You have three gears on one shifter and on the other side you have (as it was described to me) an easy and a hard setting, effectively giving you six gears.
As ever with in hub gears, you can shift them while you’re not pedalling – great for a quick getaway, annoying when you’re climbing a hill. With the ‘easy’ and ‘hard’ gears though, it gives you an option. The annoying thing is if you’re already climbing in ‘easy’ and you need to spin a lighter gear, you have to stop pedalling to engage that gear, then you have to flick the outer hub gears to hard. It can be done smoothly but it certainly takes a bit of getting used to.
If you’re looking to buy the bike to commute on and are put off by the gearing system, you have to ask yourself – how often to you climb a hill on your commute? If you live and work in London the answer will be rarely ever and you’ll be fine.
Moving on to the bikes balance, it’s not all together amazing. Be it the small wheels or narrow handle bars, I’m not sure. You would have thought that with a low centre of gravity it would be more stable. I felt all at sea on it though for the first few rides, a bit wobbly and a little bit uncomfortable.
Right – OK, let’s talk about it then. The putting it up and folding it back down again. How long did it take me to do it? Well, how long did you think it took me? The bloke in the shop made it look so stupidly easy that I didn’t need to do it there and then did I? I just needed to ride it home and do it then. Basically, if you don’t know ask. I asked YouTube and saw a video of a women collapsing a Brompton in 6 seconds – it did not take me six seconds. I worked out the back wheel bit – there’s a little catch underneath the bike, took me five minutes to find that. Then I collapsed the handle bars and folded the side but I just couldn’t get the pedals right, they were blocking it from folding flush. I figured they must have to be in a certain position, which they do. But once all that was sorted it only takes a couple of times to get you folding it up pretty quick. You don’t feel half as stupid when it all goes together than you do when you’re stood in the street trying to look cool while folding a Brompton…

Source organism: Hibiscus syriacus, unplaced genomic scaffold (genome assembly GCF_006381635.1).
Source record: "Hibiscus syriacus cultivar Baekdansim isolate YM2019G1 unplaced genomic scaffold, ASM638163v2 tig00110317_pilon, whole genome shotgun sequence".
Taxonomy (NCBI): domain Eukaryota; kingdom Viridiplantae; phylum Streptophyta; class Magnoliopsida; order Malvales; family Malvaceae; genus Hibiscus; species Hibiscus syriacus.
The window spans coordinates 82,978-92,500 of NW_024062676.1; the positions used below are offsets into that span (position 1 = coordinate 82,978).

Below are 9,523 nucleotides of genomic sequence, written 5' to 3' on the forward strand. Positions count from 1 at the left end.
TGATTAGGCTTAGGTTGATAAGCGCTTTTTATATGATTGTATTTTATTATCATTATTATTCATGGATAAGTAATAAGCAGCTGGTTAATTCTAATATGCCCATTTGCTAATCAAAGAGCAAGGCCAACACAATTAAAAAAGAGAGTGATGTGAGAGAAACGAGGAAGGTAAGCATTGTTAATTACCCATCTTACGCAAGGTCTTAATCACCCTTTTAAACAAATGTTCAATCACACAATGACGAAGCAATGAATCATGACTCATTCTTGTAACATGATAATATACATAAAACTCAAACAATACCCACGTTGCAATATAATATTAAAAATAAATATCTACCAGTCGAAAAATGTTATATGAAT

Which brings me to my next question. Do you look cool on a Brompton? Well, I never felt cool on the Brompton, I always felt like people were looking at me thinking why on earth are you on a Brompton? What the hell are you riding, I felt bike conscious! Once I got over that and realised people we’re looking at me at all and no one really cared that I was on a Brompton I realised, if you look cool on a bike, you probably look cool on a Brompton. I do not look cool on a Brompton.
Would I part with £800+ for a Brompton? I’m so torn it’s untrue, I thought using one for a month would help me with the answer and it’s undeniable – it’s great in my flat I can put a bike in there taking up minimal room. On the road, it’s a little trooper too, there’s a little shock absorber on the rear wheel, while it doesn’t exactly glide over bumps and divots, it’s fairly smooth. So why am I still torn? Well, I still have the image of that more than middle aged banker, in high vis and yellow teeth puffing his way about town on one. On the other side, if I had one with straight bars (S type) opposed to M type then I think it would look better and I’d feel more comfortable on it.
I suppose I should sum this whole ‘review’ up now.
If I had £955 to buy a bike then there are much nicer road bikes out there which I could spend the money on, it’s a lot of money. If I had £955 to buy a commuter bike though, there would be no hesitation. I would buy one in a heartbeat, they’re perfect for commuting in the city.